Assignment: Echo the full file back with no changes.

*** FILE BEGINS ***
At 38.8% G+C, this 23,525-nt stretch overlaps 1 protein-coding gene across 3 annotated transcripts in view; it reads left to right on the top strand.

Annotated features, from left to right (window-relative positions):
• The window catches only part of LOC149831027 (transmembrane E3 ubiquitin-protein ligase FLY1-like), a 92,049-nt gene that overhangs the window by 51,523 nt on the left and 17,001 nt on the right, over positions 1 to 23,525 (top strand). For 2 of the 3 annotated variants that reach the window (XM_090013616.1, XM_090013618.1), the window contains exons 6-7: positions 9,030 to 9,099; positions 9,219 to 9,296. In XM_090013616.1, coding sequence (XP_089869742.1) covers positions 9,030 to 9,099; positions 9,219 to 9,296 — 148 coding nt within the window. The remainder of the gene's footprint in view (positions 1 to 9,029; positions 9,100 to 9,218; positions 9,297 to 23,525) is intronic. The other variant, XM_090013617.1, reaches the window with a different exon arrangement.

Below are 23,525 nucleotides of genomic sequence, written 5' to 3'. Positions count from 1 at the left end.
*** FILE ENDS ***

At 38.8% G+C, this 23,525-nt stretch overlaps 1 protein-coding gene across 3 annotated transcripts in view; it reads left to right on the top strand.

Annotated features, from left to right (window-relative positions):
• The window catches only part of LOC149831027 (transmembrane E3 ubiquitin-protein ligase FLY1-like), a 92,049-nt gene that overhangs the window by 51,523 nt on the left and 17,001 nt on the right, over positions 1 to 23,525 (top strand). For 2 of the 3 annotated variants that reach the window (XM_090013616.1, XM_090013618.1), the window contains exons 6-7: positions 9,030 to 9,099; positions 9,219 to 9,296. In XM_090013616.1, coding sequence (XP_089869742.1) covers positions 9,030 to 9,099; positions 9,219 to 9,296 — 148 coding nt within the window. The remainder of the gene's footprint in view (positions 1 to 9,029; positions 9,100 to 9,218; positions 9,297 to 23,525) is intronic. The other variant, XM_090013617.1, reaches the window with a different exon arrangement.

Below are 23,525 nucleotides of genomic sequence, written 5' to 3'. Positions count from 1 at the left end.